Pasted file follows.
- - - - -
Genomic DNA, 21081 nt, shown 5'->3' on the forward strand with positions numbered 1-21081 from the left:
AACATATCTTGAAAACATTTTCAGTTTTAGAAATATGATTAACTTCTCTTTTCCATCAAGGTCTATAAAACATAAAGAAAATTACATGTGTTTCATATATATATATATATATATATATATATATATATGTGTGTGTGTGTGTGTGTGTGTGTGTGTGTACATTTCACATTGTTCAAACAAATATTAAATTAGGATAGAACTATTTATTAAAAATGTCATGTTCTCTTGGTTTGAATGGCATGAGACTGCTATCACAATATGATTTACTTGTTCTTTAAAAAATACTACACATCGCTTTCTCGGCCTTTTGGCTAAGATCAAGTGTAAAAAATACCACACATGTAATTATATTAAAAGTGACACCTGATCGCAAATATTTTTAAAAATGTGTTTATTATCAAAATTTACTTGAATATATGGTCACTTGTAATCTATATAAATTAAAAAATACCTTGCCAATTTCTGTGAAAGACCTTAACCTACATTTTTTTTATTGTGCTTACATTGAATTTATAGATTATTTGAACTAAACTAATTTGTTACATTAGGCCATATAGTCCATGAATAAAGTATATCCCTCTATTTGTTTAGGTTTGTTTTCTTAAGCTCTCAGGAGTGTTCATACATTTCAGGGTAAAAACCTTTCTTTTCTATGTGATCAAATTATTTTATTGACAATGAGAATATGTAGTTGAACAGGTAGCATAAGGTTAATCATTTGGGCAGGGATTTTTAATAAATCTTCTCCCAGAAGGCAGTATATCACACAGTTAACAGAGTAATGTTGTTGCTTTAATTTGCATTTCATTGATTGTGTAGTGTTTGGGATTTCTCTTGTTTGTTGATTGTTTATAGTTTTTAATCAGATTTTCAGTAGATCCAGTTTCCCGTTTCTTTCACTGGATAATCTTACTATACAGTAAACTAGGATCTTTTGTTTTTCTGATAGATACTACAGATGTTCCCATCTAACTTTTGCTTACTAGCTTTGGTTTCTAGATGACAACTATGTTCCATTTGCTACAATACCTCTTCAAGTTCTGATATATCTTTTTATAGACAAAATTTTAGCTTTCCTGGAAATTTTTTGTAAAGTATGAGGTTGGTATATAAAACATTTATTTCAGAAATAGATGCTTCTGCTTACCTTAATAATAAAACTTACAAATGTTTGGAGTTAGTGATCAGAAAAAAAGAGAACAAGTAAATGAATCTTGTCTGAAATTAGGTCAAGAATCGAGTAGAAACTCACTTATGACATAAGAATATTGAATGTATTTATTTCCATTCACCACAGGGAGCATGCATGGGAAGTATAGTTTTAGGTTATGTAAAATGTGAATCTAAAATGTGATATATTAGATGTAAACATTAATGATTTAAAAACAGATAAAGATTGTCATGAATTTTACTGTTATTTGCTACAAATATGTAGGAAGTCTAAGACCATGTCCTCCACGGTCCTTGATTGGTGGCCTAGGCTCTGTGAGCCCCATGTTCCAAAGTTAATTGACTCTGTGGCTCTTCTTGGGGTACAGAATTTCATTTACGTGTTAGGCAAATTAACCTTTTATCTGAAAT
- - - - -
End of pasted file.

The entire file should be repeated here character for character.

Genomic DNA, 21081 nt, shown 5'->3' on the forward strand with positions numbered 1-21081 from the left:
AACATATCTTGAAAACATTTTCAGTTTTAGAAATATGATTAACTTCTCTTTTCCATCAAGGTCTATAAAACATAAAGAAAATTACATGTGTTTCATATATATATATATATATATATATATATATATATGTGTGTGTGTGTGTGTGTGTGTGTGTGTGTACATTTCACATTGTTCAAACAAATATTAAATTAGGATAGAACTATTTATTAAAAATGTCATGTTCTCTTGGTTTGAATGGCATGAGACTGCTATCACAATATGATTTACTTGTTCTTTAAAAAATACTACACATCGCTTTCTCGGCCTTTTGGCTAAGATCAAGTGTAAAAAATACCACACATGTAATTATATTAAAAGTGACACCTGATCGCAAATATTTTTAAAAATGTGTTTATTATCAAAATTTACTTGAATATATGGTCACTTGTAATCTATATAAATTAAAAAATACCTTGCCAATTTCTGTGAAAGACCTTAACCTACATTTTTTTTATTGTGCTTACATTGAATTTATAGATTATTTGAACTAAACTAATTTGTTACATTAGGCCATATAGTCCATGAATAAAGTATATCCCTCTATTTGTTTAGGTTTGTTTTCTTAAGCTCTCAGGAGTGTTCATACATTTCAGGGTAAAAACCTTTCTTTTCTATGTGATCAAATTATTTTATTGACAATGAGAATATGTAGTTGAACAGGTAGCATAAGGTTAATCATTTGGGCAGGGATTTTTAATAAATCTTCTCCCAGAAGGCAGTATATCACACAGTTAACAGAGTAATGTTGTTGCTTTAATTTGCATTTCATTGATTGTGTAGTGTTTGGGATTTCTCTTGTTTGTTGATTGTTTATAGTTTTTAATCAGATTTTCAGTAGATCCAGTTTCCCGTTTCTTTCACTGGATAATCTTACTATACAGTAAACTAGGATCTTTTGTTTTTCTGATAGATACTACAGATGTTCCCATCTAACTTTTGCTTACTAGCTTTGGTTTCTAGATGACAACTATGTTCCATTTGCTACAATACCTCTTCAAGTTCTGATATATCTTTTTATAGACAAAATTTTAGCTTTCCTGGAAATTTTTTGTAAAGTATGAGGTTGGTATATAAAACATTTATTTCAGAAATAGATGCTTCTGCTTACCTTAATAATAAAACTTACAAATGTTTGGAGTTAGTGATCAGAAAAAAAGAGAACAAGTAAATGAATCTTGTCTGAAATTAGGTCAAGAATCGAGTAGAAACTCACTTATGACATAAGAATATTGAATGTATTTATTTCCATTCACCACAGGGAGCATGCATGGGAAGTATAGTTTTAGGTTATGTAAAATGTGAATCTAAAATGTGATATATTAGATGTAAACATTAATGATTTAAAAACAGATAAAGATTGTCATGAATTTTACTGTTATTTGCTACAAATATGTAGGAAGTCTAAGACCATGTCCTCCACGGTCCTTGATTGGTGGCCTAGGCTCTGTGAGCCCCATGTTCCAAAGTTAATTGACTCTGTGGCTCTTCTTGGGGTACAGAATTTCATTTACGTGTTAGGCAAATTAACCTTTTATCTGAAAT